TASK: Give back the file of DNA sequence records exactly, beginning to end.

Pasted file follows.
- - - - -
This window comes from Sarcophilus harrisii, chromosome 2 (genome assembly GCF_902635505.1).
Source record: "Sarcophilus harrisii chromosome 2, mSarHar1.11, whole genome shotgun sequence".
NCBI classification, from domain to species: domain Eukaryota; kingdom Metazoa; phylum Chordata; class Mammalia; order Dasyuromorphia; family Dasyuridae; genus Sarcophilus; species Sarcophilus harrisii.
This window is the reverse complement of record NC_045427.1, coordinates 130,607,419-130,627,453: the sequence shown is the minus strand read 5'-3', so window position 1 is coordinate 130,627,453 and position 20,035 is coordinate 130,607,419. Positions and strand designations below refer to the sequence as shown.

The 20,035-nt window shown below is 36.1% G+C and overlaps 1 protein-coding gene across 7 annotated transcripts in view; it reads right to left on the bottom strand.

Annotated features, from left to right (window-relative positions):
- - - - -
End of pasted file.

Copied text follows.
This window comes from Sarcophilus harrisii, chromosome 2 (genome assembly GCF_902635505.1).
Source record: "Sarcophilus harrisii chromosome 2, mSarHar1.11, whole genome shotgun sequence".
NCBI classification, from domain to species: domain Eukaryota; kingdom Metazoa; phylum Chordata; class Mammalia; order Dasyuromorphia; family Dasyuridae; genus Sarcophilus; species Sarcophilus harrisii.
This window is the reverse complement of record NC_045427.1, coordinates 130,607,419-130,627,453: the sequence shown is the minus strand read 5'-3', so window position 1 is coordinate 130,627,453 and position 20,035 is coordinate 130,607,419. Positions and strand designations below refer to the sequence as shown.

The 20,035-nt window shown below is 36.1% G+C and overlaps 1 protein-coding gene across 7 annotated transcripts in view; it reads right to left on the bottom strand.

Annotated features, from left to right (window-relative positions):